SPOILER FREE review if you will not open the spoiler tags How does one describe Artemis Fowl Various psychiatrists have tried and failedWORLD BUILDING All the fairies, elves, dwarves, goblins, trolls live in the underground world This world has its own technology which is beyond our comprehension and have their own laws CHARACTERS Artemis Fowlof courseDoesn t this name sounds Awesome No need to say, he is a super genius criminal You know how old he is Just 12 YEARS Doesn t it sound odd An adolescent, with such intelligence who is devoted to crime But that s what makes this book different in my opinion.I loved him I loved how he is written I loved his every move I loved his thinking OMG what should I saythat I loved him sooo much Probably my most favourite male protagonist I have ever read Butler His bodyguard He is the most trusted and faithful guy of Artemis Fowl And also his partner in crime Loved him also Holly Short She is an elf and a captain in LEP police in the underground World Foaly A centaur He is an inventor Almost the underground police uses his weapons and thinking.He is written as a wise character But sometimes he got on my nerves view spoiler Sometimes he prolonged the dialogues Without any reason Just for fun hide spoiler Want to meet the guy who s smart enough to take over the world Well he s twelve years old And his name is Artemis Fowl I have two words for this book GREAT FUN If you are at all young at heart or you just want to read something different from your usual fare, then check out this book Artemis will keep you entertained with his hijinks At the age of 12, Artemis is keeping his family afloat as they suffer from grief at the disappearance of Artemis Fowl, Sr, his father His mother has retreated into delusions and barely leaves her room The family is on the brink of bankruptcy, but not for long, if Artemis has anything to do with it Assisted by his faithful bodyguard, a very large, deadly, intimidating man would do anything for him, Artemis decides to steal his very own fairy to hold for ransom his very own pot of gold He doesn t realize that Holly is just as dangerous as he is.When LEPrecon Lower Elements Police reconnaisance , the covert Fairy organization policing the faery creatures that have retreated underground to get away from humans, comes looking for Holly, he has to fight off a siege on his house of supernatural creatures such as a troll don t want to be in their way , a dwarf with flatulence from ingesting rocks and soil when he burrows his way through the earth, and a centaur genius who is LEPrecon s equivalent to MI6 s Q, and a whole slew of highly trained deadly fairies I picked this book up on a lark, looking for something different to read And boy was I rewarded This book will make you laugh and keep you enthralled for hours Although this is perfectly suitable for a young teen or a pre teen, it s also sophisticated for an adult to enjoy, and a must read for lovers of Faery. Twelve Year Old Artemis Fowl Is A Millionaire, A Genius And, Above All, A Criminal Mastermind But Even Artemis Doesn T Know What He S Taken On When He Kidnaps A Fairy, Captain Holly Short Of The LEPrecon Unit These Aren T The Fairies Of Bedtime Stories They Re Dangerous Full Of Unexpected Twists And Turns, Artemis Fowl Is A Riveting, Magical Adventure Colfer has described this series as Die Hard, with fairies , which is a reference to an old Hollywood joke After the phenomenal success of that movie, a lot of writers started pitching their scripts as Die Hard, with blank , such as Speed Die Hard on a Bus , or Air Force One Die Hard, on Air Force One , or, as the joke goes, the unfortunate who wanted to make Die Hard, in a building.If you have actually seen Die Hard, you might recall Hans Gruber, the wealthy, cunning, erudite, European villain played by Alan Not Just Snape Rickman But in this book, the European criminal is the main character, suggesting Colfer views the movie in the same light as Barney Stinson of How I Met Your MotherHans Gruber Charming international bandit In the end, he dies hard He s the title character So, already, we have some interesting choices going on, but many s the good idea buried by poor execution.In some ways, telling a good story is like telling an effective lie you have to know your limits Like the old writer s adage from Faulker you ve got to kill your darlings Those overly clever ideas and indulgences have to go, if they don t fit, which they usually don t If an author gives in to the urge over explain or get too fancy, he s going to trip himself up, and Colfer often does He throws around a lot of terminology, trying to seem knowledgeable to lend credibility to his little fantasy story, but he usually gets it wrong.He talks about an impact hitting with a ton of G force , which is nonsense G Force already has a built in unit of measurement, which is Gs , not mass The process of acceleration can be described in mass, but it would have to be compared to the acceleration of gravity on Earth, or Gs , which Colfer fails to do It would be like describing the speed of a car as fourteen feet.He also describes a character as rocketing down a hallway at Mach 1, which is the speed of sound 768 mph Moving at this speed for a tenth of a second the amount of time it takes for our brain to react enough to blink a person would travel 112 ,than the length of the hallway described Yet he still has his character looking back, adjusting his visor, and fretting about whether he will make it through the door Not to mention that someone accelerating to Mach 1 within the length of such a hallway would squash them like a bug at 350 Gs.He also describes a seasoned bodyguard who refers to the spin kick as pointless and flashy While jumping spinning kicks may fall into this category, a simple spinning back kick is both an effective and basic tool for a martial artist, and one which is often used in competition in many full contact disciplines.Early in the book, he goes to great lengths to describe the computer translation of an unknown language The entire process is extremely simplified, which is fine, but then, when the translation comes out, not only is it grammatically perfect, it s all in rhyming couplets I always feel frustrated by authors who see the Young Adult label as an excuse to write a thoughtless, cliche book full of simple mistakes I don t think giving kids badly researched misinformation is going to turn them into better readers.And these are all details that could have been easily glossed over Anyone who knew what the terms meant would have seen they were wrong, and anyone who didn t know them would find them meaningless One of the benefits of writing Science Fiction or Fantasy is not having to explain yourself, not having to be an expert in everything you talk about You can just wave your hand and give some mumbo jumbo and that s fine, we can suspend our disbelief as long as your story s good.Which is why, when an author writing a fantastical story tries to inject realism, it s important for them to know what they are talking about, otherwise, they ll just make themselves look foolish for no good reason Instead of leaving well enough alone, Colfer tried to come off as well informed and technical, and failed miserably A good author doesn t telegraph their ineptitude, they hide it but that means a good author must be aware of their limits.He also goes on a rather condescending diatribe about how Ireland is the most magical place, and Irish mythology is superior to all other myths, because Ireland is the birthplace of all magic Not only is this a rather insensitive view, it s also short sighted, since the book is full of myths which have their basis not in Ireland, but in Scandinavia dwarves, elves, and trolls The original people of Ireland were short and dark haired, with their own complex mythologies All the redheads of Ireland are descendants of Scandinavian invaders, who brought their myths with them.But even after this bit of out of place nationalism, Colfer never actually ends up using any Irish myth in the story It s all very generic stuff Except for a few place names, there is nothing uniquely Irish here His depictions of fairy creatures do not demonstrate any Gaelic origin indeed, the only thing mythic about them are their names and pointed ears.I m not saying Colfer should be tied to old traditions, or that he shouldn t create his own versions of myth, but it hardly makes sense for him to go on and on about the greatness of Irish magic if he s not going to bother actually using any of it The statement is also incongruous with the fact that his protagonist is named after a character of Greek myth and a female one, at that, but my annoyance with the misappropriation of the name Artemis is my own onus to bear.There s also some eco propaganda, mainly in the form of attacking human beings for ruining everything, which once again, is condescending, over simplified, and adds nothing to the book.The characters are unremarkable, just clich s taken from buddy cop movies and played straight no surprising depth, no twists, no masterful strokes of characterization, just what you d expect from a techno spy thriller Which is somewhat unusual, since this is nominally a fantastical book, but the fantasy elements are rarely touched upon Mostly, the fairies operate with military commando squads and superior technology There is nothing particularly magical about them.When magic is used, it tends to be either to be a simple solution to patch over plot conflicts, or a macguffin to cause conflicts in the first place As I ve mentioned before, using a magic as a systematic problem solver tends to make it feel a lot less magical and a lotlike an author s crutch This is especially apparent when the magic is portrayed aside equally fantastical technologies that serve roughly the same purpose.If an author is going to use a lot of convenient bits of magic and technology so they don t have to think much about the plot, I m going to expect them to provide some sparkling, unusual characters If they act stupidly or out of character in order to move the plot move along conveniently, then that plot should at least be exciting and unpredictable Colfer s plot is standard We do get the villain s point of viewoften than in many stories, but that just reminds us how Fowl has littledepth than a James Bond villain.And if I get convenient plot solving, clich characters, and a standard story, I need something else to make it worth reading I had heard that, in this book, the special element was supposed to be humor, but I did not find this book humorous in any way I m not saying that it tried to be funny and failed, I m not saying it was full of bad jokes which I rolled my eyes at This book did not even attempt to be funny There was no clever observation, and nothing surprising Without the ability to surprise you, no author will be able to deliver any humor.There is a quite long series of repeated descriptions of a dwarf pooping rock explosively, but this was not presented in a humorous or surprising way, it was rather matter of fact, but not wry enough to qualify as deadpan The entire book is suffused with a tone of irreverence, but the tone never achieves anything There are no moments of punctuation where the irreverence boils over, it is just a constant, even presence in every scene, description, and bit of dialogue.It rather reminds me of a common problem of fan fic authors instead of being funny, or exciting, or having interesting characters, or surprising plot twists, they will instead imply that they are doing those things through character reactions and overstated narration Colfer constantly implies that eventually, he will just pop out and Bam Be funny but luckily, it proves to be an empty threat The problem is, if you spend all your time promising to be funny or exciting, it just makes itclear that you aren t actually delivering on that promise It was easy to see what Colfer wanted this book to be ordelusionally, thought it was , but it was also to see how often and predictably it failed The cover is also ugly and cheap, and I came across some errors in the text, but I won t blame those on the author.All in all a straightforward, cliche little story It s a fast read and not insultingly bad, just poorly structured, predictable, and forgettable There are some promising concepts there, but they all end up buried under pointless asides, misused jargon, and the constant promises of an interesting story that never arrives And as I wrote this review, I discovered something disturbing Colfer has been hired to continue the Hitchhiker s Guide series I find this terribly confusing Douglas Adams was one of the most insightful, clever, unpredictable, philosophically sound, satirically acerbic, and all around nice guy writers that I have ever read Yet here is Colfer in no regard funny, with no insights to give, characters unremarkable, dialogue predictable, plot convenient, philosophical outlook insulting, unable to capitalize on an interesting concept, and enough of a self absorbed jerk that he ruins even simple stories by trying to impress people with references to things he knows nothing about.Mr Gaiman,I know you are a Goodreads author, and one of Adams fondest fans, so I must ask you how could you let this happen to me If there is anyone who should be continuing Adam s series, it s Stewart Lee and if there were any two people who should continue it, it s two Stewart Lees But you are also a great and talented author, and surprisingly enough, capable of being tremendously funny No one appreciatesthan I do the subtle and shocking wit of not writing a very funny book until six novels in, but I love the swerve of building up a career as a serious minded, somewhat disturbing author of heavily allusive horror and then suddenly kicking out something really funny.But I m losing my train of thought Dear Mr Gaiman, this year for Christmas, please use your magical authorial powers to remove Mr Colfer from any relation to Mr Adams lovely work If he wants to write his own dull crime fiction with some fairies thrown in to snag people who are waiting for better fantasy books to be published, that s his business, but the thought that someone would allow him to besmirch one of the great sci fi series of all time makes me want to snatch him up along with L Sprague deCamp and August Derleth and make them all live in a world like the ones they created a world which is a pale shadow of what it should be, where every conversation is stilted, every person dull, every jest flaccid where fire is merely lukewarm, spattered blood pepto pink, sunsets an overwrought cacophony by Thomas Kincaid, where food is ash in your mouth, where every story starts in a white room , and where loving a beautiful woman just feels like clutching your own calloused hand in the dark as you play out the long faded fantasies of a false nostalgic youth.My List of Suggested Fantasy Books Artemis Fowl Artemis Fowl, Book 1By Eoin ColferNarrated By Nathaniel ParkerI borrowed this book from the library I figured everyone in the world has read this but me and thought I would catch up What a hoot Loved it I don t know what I thought it was going to be but I didn t expect a 12 year old genius villain My goodness, I thought it was great The fairies, dwarves, trolls, and the silly things that happen, I giggled so much It was so silly I can see why kids love this book I am definitely going to readIf my grandkids haven t read these I am going to tell them about it Funny The narrator was wonderful with all the variety of voices from the fairy girls to dwarves Each different and interesting, wonderful job Artemis Fowl Artemis Fowl, 1 , Eoin ColferArtemis Fowl is a series of eight science fiction fantasy novels written by Irish author Eoin Colfer.Artemis Fowl is the first book in the Artemis Fowl series It follows the adventures of Artemis Fowl, a twelve year old criminal mastermind, as he kidnaps a fairy for a large ransom of 24 carat gold with the help of his bodyguard, Domovoi Butler and his sister, Juliet Butler, to restore the Fowl family fortune After multiple attempts by the LEP Lower Elements Police fairy police, including sending a dwarf called Mulch Diggums, it concludes with Artemis finally releasing Holly Short, the elf fairy, whom he kidnapped, and having his mother cured of madness in exchange for half of the gold that he had stolen from the fairies Also, the kleptomaniac dwarf Mulch Diggums, erroneously presumed dead, has taken some of the returned half of the gold and escapes to the U.S 1 Artemis Fowl2 The Arctic Incident3 The Eternity Code4 The Opal Deception5 The Lost Colony6 The Time Paradox7 The Atlantis Complex8 The Last Guardian 2006 1 1382 454 1385 1386 1387 1389 1391 1392 9789643690847 21 1 1385 9648557020 99c Kindle sale, Oct 11, 2018 A solid, amusing start to this YA fantasy series, about a twelve year old millionaire evil genius Okay, he s not really evil, but he is into criminal heists, especially since the family wealth is gone, his father has disappeared, and his mother is mentally ill, out of touch with reality So Artemis, having used his brilliant mind to figure out that fairies are real, decides to restore the family fortune by kidnapping a fairy and holding him or her for for ransom Fairy gold, that s the ticket Now Artemis and his assistants are up against the military and police forces of faerie The resulting conflicts are both funny and tension filled It s kind of like Mission Impossible with a magical element and a hidden society of magical folk Recommended I ve read the first four books got them in a paperback set and enjoyed all of them. From the get go it appears Artemis Fowl is going to be about Artemis Fowl, a criminal boy genius with Sherlock Holmes like powers of deduction, but then bomb squad esque faeries take over the story and we end up spending just as much time, if not , reading about them That s fine since they re interesting and their story moves with a good dash of fun and excitement This is another of those books with a redeemable bad guy protagonist We shouldn t, but we do root for him, at least in some way, shape or form In the natural or typical way of things, that would mean the antagonists are good guys, who we re hoping won t succeed, at least not 100% I haven t tired of this formula just yet, plus Colfer has handled it well and crafted a fast, short read that doesn t give you much downtime to reflect on any potential faults.I found this book to be very similar to Jonathan Stroud s The Amulet of Samarkand with its snarky protagonist, its magic in a modern setting, its fantastical creatures and its infusion of light hearted comedy Things slowing down due to necessary exposition Throw in a fart joke.You can tell Colfer did a bit of research into mythology and magical beings, as we see some creature attributes from the old traditions For instance, I like his portrayal of a burrowing dwarf.He also had fun with meshing the modern aspects with these old notions, technology with mythology I ve not always been a big fan of that genre parts of the Ralph Bakshi movie Wizards annoyed me the first time I saw it , but Colfer balances and blends the two together pretty well, almost seamlessly Rating Note This was such a strong 4 that I decided to go with 5 stars. A 81% Very Good NotesIronically, it s the supernatural characters that follow familiar archetypes, while the humans are strange and atypical. I had heard some mothers in a bookstore talking about Artemis Fowl and how good it was, so I finally gave in and bought the first book Summary Artemis Fowl is a child genius billionaire criminal mastermind who has discovered that fairies and the like are real and is seeking to exploit them He does this by kidnapping a LEPrecon for Lower Elements Police Reconnaissance The Lower Elements live underground, having been driven there by the Mud People or humans I decided that the book was not good in the first few pages The writing is not up to par Some of the dialogue seems like it came from two six year olds arguing about whose laser gun was better, when in fact all they have are cheap squirt guns A child s imagination is an amazing thing, but the words they use to describe their imagination is quite another In addition to the bad writing and dialogue, the plot is also poorly structured But what makes me really angry about this book is the attempt to brainwash kids through literature I am not opposed to teaching children morals and values through stories, in fact that is the way it has been done for centuries, but this book goes above and beyond what is acceptable The author, Eoin Colfer, is trying to teach children to take care of the environment by contrasting fairy society with human society However, in attempting this, he shows his repulsion of not just pollution but of the whole human race Keep in mind that Mud People is the Fairy term for human being, which seems to be a slur in and of itself Let me share some passages with you If the Mud People knew about leprechauns they d probably take steps to stamp them out Pg 33 Mud People bred like rodents Pg 50 The Mud People destroyed everything they came in contact with Pg 50 The only good thing about going to the toilet was the minerals being returned to the earth, but the Mud People had even managed to botch that up by treating the stuff with bottles of blue chemicals Pg 50 She could see the pollution in the dolphins , bleaching their skin white and giving them red sores on their backs And although she smiled, her heart was breaking Mud People had a lot to answer for Pg 68 The smell of death and pain lingered in the blood swabbed decks Many noble creatures had died here, died and been dissected for a few bars of soap and some heating oil Humans were such barbarians Pg 105 The Mud People had greased the hinges of the whaling boat with whale blubber Was there no end to their depravity Pg 106 Mud People have been stealing from us for millennia Why do you think we live underground Pg 120 unless the Mud People had learned to coexist with other species And if history had taught any lessons it was that humans couldn t get along with anyone, even themselves Pg 125 I d say there was some human blood in you In describing a fairy who was a little trigger happy Then later, he apologized because, it had been a deeply offensive insult Pg 128 No one built weapons of cruelty like the Mud Men Pg 265 Sorry, there were quite a few It just makes me angry to see someone be this repulsed by their own species I recognize that the types of humans described in the above passages do in fact exist, but not all humans are like that, and we are getting better But you know what I would like to do now, I would like to debate Mr Colfer s accusations on humanity using the fairy world he created for her book First of all, let me share with you the basic history of human fairy relations, according to Colfer Fairies apparently descended from Pterodactyls, and lived peacefully on earth for many millennia until the humans evolved The fairies called these humans, Mud People, because they lived in the mud The humans apparently could not help but try and kill the fairies Instead of fighting, the fairies withdrew underground, and it is there that they have lived for many centuries Going deeper and deeper as we humans mineandThe fairies only return to the surface to replenish their magic Now, answer me this, if you care about something, would you fight for it or would you hide I would fight for it, and it seems that the fairies would too That is the basis for the plot of the book, but for some reason, the fairy race has decided to hide, while these cruel humans destroy the earth that they care about so much But who even says that we would have to fight All we know is that they are not fighting So, we can t change that These fairies complain about our destruction and pollution of earth However, the main fairy in the book at one point uses wings they strap onto their backs that are gasoline powered Now granted, they were an old pair of wings, all the newer wings are solar powered, but the fact that they had at one point used gasoline, and are still using gasoline in older modeled wings, seems to indicate that they are partially responsible for the pollution on earth, and only switched to solar recently The main fairy also complains about the human s sewage treatment I would like to know what the fairies would propose that we do with our sewage besides treating it We create so much that the earth cannot biodegrade it quickly enough to keep disease from breeding in it Now, if we had the magic power to heal, like the fairies, then maybe we could just let it return to earth naturally, but the fairies have taken the magic away from us They will not share And onething, the author says that no one builds weapons of cruelty like the humans, yet, throughout the book, Colfer describes fairy weapons like a Neutrino 2000 which is a platinum nuclear handgun that has three settings, scorched, well done, and crisped to a cinder , and not only that but the gun will continue to work for well over a thousand years, so not only can you use it to kill many things, but should you die or lose it, it will continue to work in the hands of others for a millenium But the worst weapon the fairies have invented is a Blue Rinse , which is a biological bomb that destroys only living tissue, leaving the landscape unchanged Can you imagine All the benefits of Hiroshima, without all the bad side effects like destroying a city And what s worse is that while we have used the nuclear bomb only twice, the fairies use the blue rinse on rare occasions That sounds a lotfrequent than twice I don t know about you, but it sounds like the fairies are just as capable as humans in the production of weapons of cruelty But you know what, that argument is stupid There are no fairies with magic powers, despite the numerous books available that would suggest otherwise, and if they do exist, they have decided not to help us So, it is up to us humans to work things out on our own, and while there have been some bad things in our past, what matters now is our present, and what we do from here on out, and I would like to say that in spite of it all, we are doing a pretty good job Humans are good creatures, created in the image of God We are imperfect, but on the whole, we are all striving for perfection every day And that is all I have to say about that.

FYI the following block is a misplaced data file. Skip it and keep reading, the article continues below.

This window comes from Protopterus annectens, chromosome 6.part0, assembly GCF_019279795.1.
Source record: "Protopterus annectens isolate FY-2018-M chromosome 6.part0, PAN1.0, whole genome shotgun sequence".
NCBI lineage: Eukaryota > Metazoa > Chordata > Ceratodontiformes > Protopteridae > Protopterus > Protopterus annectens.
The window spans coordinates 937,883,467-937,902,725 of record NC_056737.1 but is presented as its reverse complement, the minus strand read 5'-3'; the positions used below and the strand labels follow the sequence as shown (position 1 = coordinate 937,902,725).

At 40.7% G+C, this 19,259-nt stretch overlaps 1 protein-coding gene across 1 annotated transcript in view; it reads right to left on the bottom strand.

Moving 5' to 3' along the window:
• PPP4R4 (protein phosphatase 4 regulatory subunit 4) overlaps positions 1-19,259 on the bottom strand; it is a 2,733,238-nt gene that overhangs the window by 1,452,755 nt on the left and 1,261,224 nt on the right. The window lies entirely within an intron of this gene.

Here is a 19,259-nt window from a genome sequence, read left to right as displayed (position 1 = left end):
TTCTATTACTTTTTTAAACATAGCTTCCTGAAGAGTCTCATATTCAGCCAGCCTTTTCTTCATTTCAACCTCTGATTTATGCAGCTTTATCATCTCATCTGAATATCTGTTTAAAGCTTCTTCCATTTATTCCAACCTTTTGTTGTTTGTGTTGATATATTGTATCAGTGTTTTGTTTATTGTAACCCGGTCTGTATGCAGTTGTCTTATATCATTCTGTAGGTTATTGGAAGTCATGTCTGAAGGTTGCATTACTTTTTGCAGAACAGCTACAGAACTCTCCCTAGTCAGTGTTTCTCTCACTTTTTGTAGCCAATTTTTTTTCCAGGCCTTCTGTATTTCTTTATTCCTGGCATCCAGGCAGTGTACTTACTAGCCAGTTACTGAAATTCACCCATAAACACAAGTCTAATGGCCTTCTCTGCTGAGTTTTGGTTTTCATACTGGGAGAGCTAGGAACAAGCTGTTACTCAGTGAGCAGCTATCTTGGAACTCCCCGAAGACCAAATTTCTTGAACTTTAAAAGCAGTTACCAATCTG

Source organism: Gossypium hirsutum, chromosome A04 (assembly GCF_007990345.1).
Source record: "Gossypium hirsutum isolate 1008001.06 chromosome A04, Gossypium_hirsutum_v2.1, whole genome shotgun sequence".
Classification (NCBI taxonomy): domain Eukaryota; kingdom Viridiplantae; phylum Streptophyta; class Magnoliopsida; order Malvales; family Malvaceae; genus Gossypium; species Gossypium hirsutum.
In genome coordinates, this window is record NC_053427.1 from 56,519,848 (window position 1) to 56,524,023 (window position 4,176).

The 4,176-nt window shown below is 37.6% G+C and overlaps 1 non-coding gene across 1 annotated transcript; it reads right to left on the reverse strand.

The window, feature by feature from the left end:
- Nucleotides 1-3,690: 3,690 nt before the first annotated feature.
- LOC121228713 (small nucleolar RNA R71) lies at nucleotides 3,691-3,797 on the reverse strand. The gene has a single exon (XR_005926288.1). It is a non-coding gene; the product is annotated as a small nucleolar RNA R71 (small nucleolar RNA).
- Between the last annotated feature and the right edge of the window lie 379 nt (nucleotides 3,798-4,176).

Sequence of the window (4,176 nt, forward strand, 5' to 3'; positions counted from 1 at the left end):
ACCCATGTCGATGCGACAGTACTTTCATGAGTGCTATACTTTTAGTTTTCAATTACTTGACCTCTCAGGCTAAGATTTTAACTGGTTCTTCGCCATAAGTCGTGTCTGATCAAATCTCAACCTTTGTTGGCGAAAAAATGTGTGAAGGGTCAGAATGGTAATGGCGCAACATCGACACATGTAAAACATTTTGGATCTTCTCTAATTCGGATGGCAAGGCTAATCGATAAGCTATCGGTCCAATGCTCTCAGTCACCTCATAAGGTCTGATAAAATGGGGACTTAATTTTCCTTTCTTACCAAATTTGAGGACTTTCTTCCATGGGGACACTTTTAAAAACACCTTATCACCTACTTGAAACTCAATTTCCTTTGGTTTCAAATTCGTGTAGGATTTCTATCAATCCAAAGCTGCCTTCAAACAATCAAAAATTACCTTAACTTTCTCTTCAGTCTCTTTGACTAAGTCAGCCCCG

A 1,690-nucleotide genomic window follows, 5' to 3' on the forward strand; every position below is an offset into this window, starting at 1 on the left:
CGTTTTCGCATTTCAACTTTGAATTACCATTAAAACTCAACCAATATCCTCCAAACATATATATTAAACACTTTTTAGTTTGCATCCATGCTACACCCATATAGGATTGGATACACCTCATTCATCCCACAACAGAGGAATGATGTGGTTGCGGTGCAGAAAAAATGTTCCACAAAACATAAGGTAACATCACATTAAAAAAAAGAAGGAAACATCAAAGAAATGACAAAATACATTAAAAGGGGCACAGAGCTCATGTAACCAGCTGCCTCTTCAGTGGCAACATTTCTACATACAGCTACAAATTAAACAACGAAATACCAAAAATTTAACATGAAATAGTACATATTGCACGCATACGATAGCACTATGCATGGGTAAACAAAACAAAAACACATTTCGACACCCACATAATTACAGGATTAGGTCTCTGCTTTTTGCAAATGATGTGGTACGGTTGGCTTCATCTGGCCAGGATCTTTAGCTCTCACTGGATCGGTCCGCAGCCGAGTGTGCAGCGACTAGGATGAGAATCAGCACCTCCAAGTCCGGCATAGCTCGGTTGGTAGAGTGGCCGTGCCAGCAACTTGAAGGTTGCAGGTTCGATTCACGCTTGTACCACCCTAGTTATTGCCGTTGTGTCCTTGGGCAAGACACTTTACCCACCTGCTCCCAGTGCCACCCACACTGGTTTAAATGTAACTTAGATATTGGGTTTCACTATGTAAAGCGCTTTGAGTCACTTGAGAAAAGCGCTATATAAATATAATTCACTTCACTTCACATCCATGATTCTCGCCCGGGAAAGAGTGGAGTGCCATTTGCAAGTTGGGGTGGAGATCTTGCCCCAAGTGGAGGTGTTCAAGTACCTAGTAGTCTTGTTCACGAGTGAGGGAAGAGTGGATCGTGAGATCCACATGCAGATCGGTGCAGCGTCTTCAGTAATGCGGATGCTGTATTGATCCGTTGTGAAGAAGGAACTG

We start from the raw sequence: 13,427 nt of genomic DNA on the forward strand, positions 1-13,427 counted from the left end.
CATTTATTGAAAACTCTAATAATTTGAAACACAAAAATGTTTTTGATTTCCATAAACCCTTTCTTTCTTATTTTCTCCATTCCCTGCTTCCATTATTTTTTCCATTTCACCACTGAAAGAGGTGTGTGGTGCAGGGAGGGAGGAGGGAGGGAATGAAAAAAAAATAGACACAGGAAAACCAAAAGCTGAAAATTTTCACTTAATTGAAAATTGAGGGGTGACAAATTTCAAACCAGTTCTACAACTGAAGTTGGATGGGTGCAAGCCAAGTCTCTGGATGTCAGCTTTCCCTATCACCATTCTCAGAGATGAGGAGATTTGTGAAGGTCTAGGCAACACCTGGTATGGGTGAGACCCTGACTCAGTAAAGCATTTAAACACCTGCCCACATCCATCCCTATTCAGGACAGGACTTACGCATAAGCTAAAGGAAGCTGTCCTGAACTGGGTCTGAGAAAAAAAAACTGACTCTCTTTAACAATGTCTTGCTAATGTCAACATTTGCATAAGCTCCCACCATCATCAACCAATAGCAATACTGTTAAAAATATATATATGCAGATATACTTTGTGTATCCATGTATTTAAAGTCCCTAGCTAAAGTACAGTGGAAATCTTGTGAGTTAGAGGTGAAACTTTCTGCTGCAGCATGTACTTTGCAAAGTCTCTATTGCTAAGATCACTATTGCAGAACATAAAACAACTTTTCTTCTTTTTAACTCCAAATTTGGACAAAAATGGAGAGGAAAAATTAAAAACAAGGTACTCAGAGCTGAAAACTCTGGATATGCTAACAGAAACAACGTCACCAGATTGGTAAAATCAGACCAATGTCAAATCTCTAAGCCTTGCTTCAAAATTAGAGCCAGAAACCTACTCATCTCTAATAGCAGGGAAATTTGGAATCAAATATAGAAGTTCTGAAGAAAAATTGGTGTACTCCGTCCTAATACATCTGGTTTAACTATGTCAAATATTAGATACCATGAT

Eoin Colfer pronounced Owen was born in Wexford on the South East coast of Ireland in 1965, where he and his four brothers were brought up by his father and mother, who were both educators.He received his degree from Dublin University and began teaching primary school in Wexford He has lived and worked all over the world, including Saudi Arabia, Tunisia and Italy After the publication of the A
- 396 pages
- Artemis Fowl
- Eoin Colfer
- 07 July 2019 Eoin Colfer